The most common deceptive actions under the FTC Act include:
- False representations
- Misleading price claims
- Sales without adequate disclosure
- Bait-and-switch techniques
- Failure to honor warranties
Protecting Consumers: Additional Laws
The FTC Act works in conjunction with numerous laws related to consumer financial protection. Because of the act’s close connections with other laws, the FTC oversees and helps enforce laws related to the FTC Act.
Most notably, the FTC is responsible for enforcing the privacy provisions of these laws:
- The Fair Credit Reporting Act, part of the Consumer Credit Protection Act, regulates credit reports to ensure their fairness and accuracy.
- The Telemarketing and Consumer Fraud and Abuse Prevention Act prevents telemarketers from using fraudulent and invasive techniques.
- The Children’s Online Privacy Protection Act restricts the collection of personal information from young children.
- The Gramm-Leach-Bliley Act protects consumers’ rights to information about their financial accounts and records.
- The Identity Theft Assumption and Deterrence Act strengthens the FTC’s ability to prevent and react to identity theft.
The Federal Trade Commission has several bureaus underneath it that help maintain these laws.
Bureau of Consumer Protection
This bureau protects the consumers from unfair, deceptive or fraudulent trade practices. Attorneys enforce federal laws and FTC rules. The bureau also conducts investigations related to advertising and marketing, financial products, telemarketing, privacy and identity protection and other consumer issues. It also engages in rulemaking and consumer and business education.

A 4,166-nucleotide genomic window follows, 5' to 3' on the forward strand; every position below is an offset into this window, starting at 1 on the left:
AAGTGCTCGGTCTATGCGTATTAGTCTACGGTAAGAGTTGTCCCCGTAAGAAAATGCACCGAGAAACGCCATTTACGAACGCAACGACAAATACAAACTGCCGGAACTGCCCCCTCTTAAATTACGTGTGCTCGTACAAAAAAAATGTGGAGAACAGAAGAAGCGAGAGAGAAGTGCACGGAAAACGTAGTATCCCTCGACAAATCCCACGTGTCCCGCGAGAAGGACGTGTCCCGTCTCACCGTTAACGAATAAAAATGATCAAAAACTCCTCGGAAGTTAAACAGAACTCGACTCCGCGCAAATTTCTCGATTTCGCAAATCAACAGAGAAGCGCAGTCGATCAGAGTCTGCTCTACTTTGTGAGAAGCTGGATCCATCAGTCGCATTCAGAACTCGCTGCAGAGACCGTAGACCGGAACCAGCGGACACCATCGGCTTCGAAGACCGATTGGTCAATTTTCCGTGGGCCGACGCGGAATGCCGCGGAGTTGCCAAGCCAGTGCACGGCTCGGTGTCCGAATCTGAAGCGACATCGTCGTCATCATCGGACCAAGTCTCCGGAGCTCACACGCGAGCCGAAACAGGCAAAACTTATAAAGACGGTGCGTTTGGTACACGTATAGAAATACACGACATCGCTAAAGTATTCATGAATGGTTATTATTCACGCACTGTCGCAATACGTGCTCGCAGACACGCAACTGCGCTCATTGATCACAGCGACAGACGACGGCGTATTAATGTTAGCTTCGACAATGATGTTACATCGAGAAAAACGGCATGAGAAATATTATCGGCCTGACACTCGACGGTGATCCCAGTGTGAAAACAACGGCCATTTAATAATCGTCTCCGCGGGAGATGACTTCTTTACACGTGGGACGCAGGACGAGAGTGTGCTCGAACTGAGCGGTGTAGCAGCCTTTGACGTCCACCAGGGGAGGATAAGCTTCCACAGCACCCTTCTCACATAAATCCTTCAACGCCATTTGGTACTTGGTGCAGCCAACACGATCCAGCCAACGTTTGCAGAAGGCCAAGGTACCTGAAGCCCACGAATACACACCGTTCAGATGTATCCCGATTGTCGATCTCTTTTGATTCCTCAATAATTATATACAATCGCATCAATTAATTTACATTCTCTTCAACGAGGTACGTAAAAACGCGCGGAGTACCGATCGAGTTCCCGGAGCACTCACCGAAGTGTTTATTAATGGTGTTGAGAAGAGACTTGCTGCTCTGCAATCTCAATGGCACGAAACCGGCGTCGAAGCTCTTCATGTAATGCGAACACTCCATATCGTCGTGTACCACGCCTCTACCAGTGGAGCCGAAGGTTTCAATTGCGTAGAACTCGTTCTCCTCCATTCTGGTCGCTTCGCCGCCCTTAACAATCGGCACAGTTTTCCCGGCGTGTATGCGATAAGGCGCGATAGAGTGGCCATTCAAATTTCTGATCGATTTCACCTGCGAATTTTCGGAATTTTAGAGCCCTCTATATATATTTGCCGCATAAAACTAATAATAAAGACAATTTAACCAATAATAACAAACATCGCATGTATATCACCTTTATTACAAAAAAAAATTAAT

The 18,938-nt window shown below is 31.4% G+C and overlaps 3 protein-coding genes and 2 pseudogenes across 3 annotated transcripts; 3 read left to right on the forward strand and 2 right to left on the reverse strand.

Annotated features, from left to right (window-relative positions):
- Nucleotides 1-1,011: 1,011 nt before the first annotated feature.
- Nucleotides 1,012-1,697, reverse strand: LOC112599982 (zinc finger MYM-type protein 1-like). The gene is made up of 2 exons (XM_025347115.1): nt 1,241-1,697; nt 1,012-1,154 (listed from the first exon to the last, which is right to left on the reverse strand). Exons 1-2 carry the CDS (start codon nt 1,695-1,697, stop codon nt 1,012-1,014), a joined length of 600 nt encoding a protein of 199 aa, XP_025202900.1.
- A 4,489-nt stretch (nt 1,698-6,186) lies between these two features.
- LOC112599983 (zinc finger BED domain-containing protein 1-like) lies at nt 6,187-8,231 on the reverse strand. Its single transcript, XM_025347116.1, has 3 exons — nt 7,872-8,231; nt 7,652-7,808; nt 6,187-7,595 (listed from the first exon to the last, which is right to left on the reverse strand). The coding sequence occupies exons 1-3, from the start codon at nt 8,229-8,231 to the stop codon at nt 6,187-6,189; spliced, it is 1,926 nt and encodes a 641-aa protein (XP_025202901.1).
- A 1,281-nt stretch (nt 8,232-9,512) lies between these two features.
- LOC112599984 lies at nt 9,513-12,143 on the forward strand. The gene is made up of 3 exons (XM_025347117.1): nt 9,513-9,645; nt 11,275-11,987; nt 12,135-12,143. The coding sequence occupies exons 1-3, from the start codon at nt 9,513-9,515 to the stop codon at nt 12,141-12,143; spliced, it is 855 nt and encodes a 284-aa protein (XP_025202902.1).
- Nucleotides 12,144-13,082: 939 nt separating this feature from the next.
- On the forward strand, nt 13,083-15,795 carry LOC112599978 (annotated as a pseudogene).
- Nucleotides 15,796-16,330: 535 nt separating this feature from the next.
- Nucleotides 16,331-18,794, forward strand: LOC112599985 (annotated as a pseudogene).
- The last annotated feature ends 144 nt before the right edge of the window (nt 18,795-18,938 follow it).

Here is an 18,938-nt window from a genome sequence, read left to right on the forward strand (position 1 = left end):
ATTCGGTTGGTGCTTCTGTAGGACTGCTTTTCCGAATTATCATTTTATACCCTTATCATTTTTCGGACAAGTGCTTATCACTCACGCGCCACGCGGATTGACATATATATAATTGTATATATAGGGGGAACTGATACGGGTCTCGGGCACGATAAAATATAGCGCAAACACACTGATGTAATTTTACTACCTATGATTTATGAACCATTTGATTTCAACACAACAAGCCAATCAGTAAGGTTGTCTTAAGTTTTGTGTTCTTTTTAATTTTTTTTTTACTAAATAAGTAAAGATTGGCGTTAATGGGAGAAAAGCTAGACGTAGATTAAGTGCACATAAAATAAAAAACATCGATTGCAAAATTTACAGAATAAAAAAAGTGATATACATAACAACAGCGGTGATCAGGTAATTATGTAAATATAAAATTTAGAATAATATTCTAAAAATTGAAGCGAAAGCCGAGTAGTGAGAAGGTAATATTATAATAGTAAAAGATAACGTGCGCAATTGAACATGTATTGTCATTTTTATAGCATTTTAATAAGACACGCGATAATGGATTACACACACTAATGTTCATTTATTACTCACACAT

Bureau of Competition
This bureau attempts to prevent anti-competitive mergers and business practices.
Bureau of Economics
This bureau helps the FTC evaluate the economic impact of its actions. Provides economic analysis of government regulation on competition and consumers, and critiques antitrust, consumer protection and regulatory plans.
The FTC investigates issues reported by individuals and businesses, reviews business pre-merger notification filings, and studies results from Congressional inquiries and media reports. It might look for false advertising claims or instances of fraud that involve a single business or entire industry. If the investigation uncovers unlawful conduct, the FTC can seek compliance through a consent order, or file an administrative complaint. Litigation is also possible.